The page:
Nearly 1,300 U.S. troops who served in Iraq or Afghanistan suffered some form of genital injury in combat — complex wounds that threaten the ability of these veterans to reproduce, connect with other humans at a basic level and self-identify as virile members of society.

While the number represents just a small fraction of the nearly 52,000 wounded in combat in the two conflicts, they are among some of the most complex combat trauma cases seen by military and civilian doctors.

Now these physicians are stepping up to develop procedures and care to improve the quality of life for these service members.

In previous wars, troops who sustained blasts to their groins and genitalia often did not make it off the battlefield. But improvements in combat trauma care, evacuation and surgery have made it possible for post-9/11 troops with severe lower limb injuries to survive.

This in turn has forced urologists, plastic surgeons and researchers to push the limits of what's possible in the science of rebuilding and regenerating genital organs.

At a two-day conference in Washington in December, Army Maj. Steven Hudak, reconstructive urologist at San Antonio Military Medical Center in Texas, called them "some of the most complex cases we've seen, presented in the context of severe, destructive [multiple injuries] greatly complicating the situation for using established procedures for treatment or novel options for organ reconstruction."

Improved treatment options

In the early days of the wars, the possibility that a soldier, sailor, airman or Marine would lose his genitalia but survive seemed remote. But as enemy tactics increasingly relied on the use of improvised explosive devices, warriors with these injuries began arriving back in the U.S. presenting these cases to military doctors at Walter Reed National Military Medical Center, Bethesda, Maryland, and in San Antonio to patch the injured up as best they can.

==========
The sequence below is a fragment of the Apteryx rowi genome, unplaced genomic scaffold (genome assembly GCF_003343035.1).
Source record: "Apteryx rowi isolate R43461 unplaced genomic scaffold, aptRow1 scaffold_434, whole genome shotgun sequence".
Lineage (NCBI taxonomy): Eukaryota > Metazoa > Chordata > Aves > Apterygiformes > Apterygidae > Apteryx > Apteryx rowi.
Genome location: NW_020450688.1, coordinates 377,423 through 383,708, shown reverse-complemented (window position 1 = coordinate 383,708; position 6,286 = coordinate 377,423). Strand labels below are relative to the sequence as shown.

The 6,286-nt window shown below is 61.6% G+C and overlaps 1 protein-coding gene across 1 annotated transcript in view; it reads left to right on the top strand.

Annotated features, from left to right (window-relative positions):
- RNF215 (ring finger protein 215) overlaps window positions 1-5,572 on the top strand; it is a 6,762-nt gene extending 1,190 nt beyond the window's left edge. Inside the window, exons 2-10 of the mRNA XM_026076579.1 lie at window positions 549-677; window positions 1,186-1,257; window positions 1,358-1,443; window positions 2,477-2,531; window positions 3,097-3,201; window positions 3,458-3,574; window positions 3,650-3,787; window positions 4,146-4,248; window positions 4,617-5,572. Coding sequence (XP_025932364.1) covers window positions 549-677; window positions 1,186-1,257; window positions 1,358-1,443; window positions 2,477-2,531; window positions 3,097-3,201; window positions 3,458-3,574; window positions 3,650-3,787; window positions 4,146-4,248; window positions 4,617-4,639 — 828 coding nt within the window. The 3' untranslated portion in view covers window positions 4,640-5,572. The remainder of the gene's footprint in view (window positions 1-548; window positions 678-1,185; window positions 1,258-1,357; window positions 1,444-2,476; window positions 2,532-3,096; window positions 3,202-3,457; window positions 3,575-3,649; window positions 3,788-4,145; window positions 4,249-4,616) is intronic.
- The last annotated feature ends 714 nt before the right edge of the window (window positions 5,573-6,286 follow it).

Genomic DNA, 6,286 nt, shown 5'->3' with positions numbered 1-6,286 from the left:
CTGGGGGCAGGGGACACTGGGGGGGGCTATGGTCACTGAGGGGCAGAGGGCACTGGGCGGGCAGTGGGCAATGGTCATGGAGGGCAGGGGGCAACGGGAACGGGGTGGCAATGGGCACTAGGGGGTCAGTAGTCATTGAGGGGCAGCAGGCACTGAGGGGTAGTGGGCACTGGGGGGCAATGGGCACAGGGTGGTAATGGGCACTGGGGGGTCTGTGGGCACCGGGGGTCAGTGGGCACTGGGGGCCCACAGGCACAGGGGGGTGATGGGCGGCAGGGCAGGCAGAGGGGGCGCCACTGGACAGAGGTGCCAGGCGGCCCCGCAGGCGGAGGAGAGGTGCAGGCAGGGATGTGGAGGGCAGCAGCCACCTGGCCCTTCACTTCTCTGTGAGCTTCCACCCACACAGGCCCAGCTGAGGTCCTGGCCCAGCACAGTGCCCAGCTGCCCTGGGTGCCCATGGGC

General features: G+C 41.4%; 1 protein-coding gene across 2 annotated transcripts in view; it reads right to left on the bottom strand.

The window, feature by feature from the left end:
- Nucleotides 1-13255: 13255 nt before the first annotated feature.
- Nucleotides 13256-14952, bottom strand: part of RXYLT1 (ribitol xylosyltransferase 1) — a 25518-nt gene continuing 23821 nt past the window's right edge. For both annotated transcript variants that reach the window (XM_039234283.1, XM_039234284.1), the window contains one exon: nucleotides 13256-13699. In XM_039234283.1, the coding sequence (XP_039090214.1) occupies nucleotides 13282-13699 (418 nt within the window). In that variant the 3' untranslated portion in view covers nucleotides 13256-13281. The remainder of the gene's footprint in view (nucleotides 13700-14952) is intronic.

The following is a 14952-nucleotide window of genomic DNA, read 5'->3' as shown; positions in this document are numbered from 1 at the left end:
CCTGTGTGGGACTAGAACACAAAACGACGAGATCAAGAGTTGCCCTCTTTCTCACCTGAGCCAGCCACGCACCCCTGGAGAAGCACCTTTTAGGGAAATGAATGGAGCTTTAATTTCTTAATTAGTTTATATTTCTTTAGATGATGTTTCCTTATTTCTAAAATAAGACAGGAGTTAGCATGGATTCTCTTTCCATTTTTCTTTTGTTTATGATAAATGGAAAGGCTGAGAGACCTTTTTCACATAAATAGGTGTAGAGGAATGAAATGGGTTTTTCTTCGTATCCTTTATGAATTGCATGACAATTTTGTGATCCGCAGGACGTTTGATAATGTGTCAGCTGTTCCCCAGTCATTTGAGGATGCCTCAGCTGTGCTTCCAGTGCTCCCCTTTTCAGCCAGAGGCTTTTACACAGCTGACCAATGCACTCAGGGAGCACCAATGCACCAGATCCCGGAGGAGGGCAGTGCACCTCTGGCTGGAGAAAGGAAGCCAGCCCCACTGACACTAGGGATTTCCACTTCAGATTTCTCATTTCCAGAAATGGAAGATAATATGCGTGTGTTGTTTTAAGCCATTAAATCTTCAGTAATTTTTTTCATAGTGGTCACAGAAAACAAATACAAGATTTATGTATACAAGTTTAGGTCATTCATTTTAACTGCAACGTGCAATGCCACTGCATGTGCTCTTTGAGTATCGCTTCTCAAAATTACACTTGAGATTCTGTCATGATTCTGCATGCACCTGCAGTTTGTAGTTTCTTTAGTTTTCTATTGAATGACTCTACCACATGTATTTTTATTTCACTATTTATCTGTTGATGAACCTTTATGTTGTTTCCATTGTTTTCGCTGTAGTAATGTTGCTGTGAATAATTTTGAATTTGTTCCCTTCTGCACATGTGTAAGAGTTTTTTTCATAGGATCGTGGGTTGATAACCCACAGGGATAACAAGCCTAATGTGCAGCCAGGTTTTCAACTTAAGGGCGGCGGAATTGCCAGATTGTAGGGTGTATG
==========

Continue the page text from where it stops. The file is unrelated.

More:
Now, medical advancements have improved treatment options, restoring, to some extent, these troops' sense of self.

"Loss of penis or significant genital deformity will significantly influence men's perceptions of their selves and their masculinity," said Dr. Richard Reddett, an associate professor at Johns Hopkins School of Medicine.

In these complex medical cases, the level of damage determines the extent of treatment, according to doctors at the Intimacy after Injury conference, sponsored by the Bob Woodruff Foundation, Johns Hopkins Military and Veterans Health Institute and the Wake Forest Institute of Regenerative Medicine in Washington on Dec. 11-12.

For example, victims with slight damage to the penis or scrotum may simply require a small skin graft from another part of their body to repair cosmetic damage.

Others, including those with a damaged urethra — the tube that carries urine from the bladder through the tip of the penis — require more extensive repair. In these cases, doctors can use the lining from the inside of the mouth to build a urethra, since the moist tissue lends itself well to creating a new tube and the donor site — the mouth — heals quickly.

More extensive injury to the genital region requires more artistry. Surgeons can utilize the skin and tissue of the groin area to rebuild a destroyed penis, wrapping the surrounding tissue around the urethra and other existing tissue to form a new organ.

Creating a new organ

And for those with the most severe injuries — complete loss of the penis — physicians can perform procedures developed to help children born with genital deformities as well as patients undergoing gender reassignment surgery:

In fact, they can actually create a new penis using the skin and tissue of the patient's forearm.

In the procedure, called a radial forearm free flap phalloplasty, surgeons strip the skin off the forearm and remove at least one artery, two large nerves and additional tissue from the arm that will serve as the structure of a new penis.

They create the inside structure from the nerves, blood vessels and tissue and then wrap the structure with the forearm skin, stitching the exterior so it has the shape of a penis. The new organ is carefully attached to the groin vessels, creating a penile replacement with full function — restoring the ability to urinate, have intercourse and have orgasms.

Reddett says the surgery has been a blessing for those who have had it.

"It gives them a pretty realistic phallus. ... We have them get tattoos at three months to give them a realistic appearance and they get an implant for an erection about 12 months after surgery," Redderr said. "We do pretty well with cosmetics. And if you look at sensation, with my 10 patients, 100 percent got sensation and 100 percent can have an orgasm."

The next step